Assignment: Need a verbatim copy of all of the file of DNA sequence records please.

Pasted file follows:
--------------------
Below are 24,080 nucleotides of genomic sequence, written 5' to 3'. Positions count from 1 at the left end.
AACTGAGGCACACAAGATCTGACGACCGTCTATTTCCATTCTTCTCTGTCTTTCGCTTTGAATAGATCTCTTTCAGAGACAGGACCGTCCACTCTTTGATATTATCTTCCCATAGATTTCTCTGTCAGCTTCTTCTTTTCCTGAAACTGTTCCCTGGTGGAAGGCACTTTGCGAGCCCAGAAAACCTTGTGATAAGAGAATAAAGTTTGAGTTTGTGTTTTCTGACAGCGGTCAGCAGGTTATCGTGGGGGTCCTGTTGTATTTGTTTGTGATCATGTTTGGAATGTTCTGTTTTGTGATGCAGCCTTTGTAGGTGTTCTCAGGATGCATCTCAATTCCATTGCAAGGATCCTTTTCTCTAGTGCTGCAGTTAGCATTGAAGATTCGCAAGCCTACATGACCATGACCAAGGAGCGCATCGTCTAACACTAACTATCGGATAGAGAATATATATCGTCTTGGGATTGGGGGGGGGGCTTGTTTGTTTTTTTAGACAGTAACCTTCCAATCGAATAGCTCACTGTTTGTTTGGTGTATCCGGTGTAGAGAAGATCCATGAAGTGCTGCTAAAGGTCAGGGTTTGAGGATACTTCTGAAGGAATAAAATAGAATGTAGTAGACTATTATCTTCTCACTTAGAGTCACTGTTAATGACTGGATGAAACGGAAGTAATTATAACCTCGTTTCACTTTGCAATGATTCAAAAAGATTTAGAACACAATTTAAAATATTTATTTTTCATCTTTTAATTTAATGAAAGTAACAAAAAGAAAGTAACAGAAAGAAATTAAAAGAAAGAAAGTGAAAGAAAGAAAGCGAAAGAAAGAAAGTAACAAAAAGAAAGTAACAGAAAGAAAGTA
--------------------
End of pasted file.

Below are 24,080 nucleotides of genomic sequence, written 5' to 3'. Positions count from 1 at the left end.
AACTGAGGCACACAAGATCTGACGACCGTCTATTTCCATTCTTCTCTGTCTTTCGCTTTGAATAGATCTCTTTCAGAGACAGGACCGTCCACTCTTTGATATTATCTTCCCATAGATTTCTCTGTCAGCTTCTTCTTTTCCTGAAACTGTTCCCTGGTGGAAGGCACTTTGCGAGCCCAGAAAACCTTGTGATAAGAGAATAAAGTTTGAGTTTGTGTTTTCTGACAGCGGTCAGCAGGTTATCGTGGGGGTCCTGTTGTATTTGTTTGTGATCATGTTTGGAATGTTCTGTTTTGTGATGCAGCCTTTGTAGGTGTTCTCAGGATGCATCTCAATTCCATTGCAAGGATCCTTTTCTCTAGTGCTGCAGTTAGCATTGAAGATTCGCAAGCCTACATGACCATGACCAAGGAGCGCATCGTCTAACACTAACTATCGGATAGAGAATATATATCGTCTTGGGATTGGGGGGGGGGCTTGTTTGTTTTTTTAGACAGTAACCTTCCAATCGAATAGCTCACTGTTTGTTTGGTGTATCCGGTGTAGAGAAGATCCATGAAGTGCTGCTAAAGGTCAGGGTTTGAGGATACTTCTGAAGGAATAAAATAGAATGTAGTAGACTATTATCTTCTCACTTAGAGTCACTGTTAATGACTGGATGAAACGGAAGTAATTATAACCTCGTTTCACTTTGCAATGATTCAAAAAGATTTAGAACACAATTTAAAATATTTATTTTTCATCTTTTAATTTAATGAAAGTAACAAAAAGAAAGTAACAGAAAGAAATTAAAAGAAAGAAAGTGAAAGAAAGAAAGCGAAAGAAAGAAAGTAACAAAAAGAAAGTAACAGAAAGAAAGTA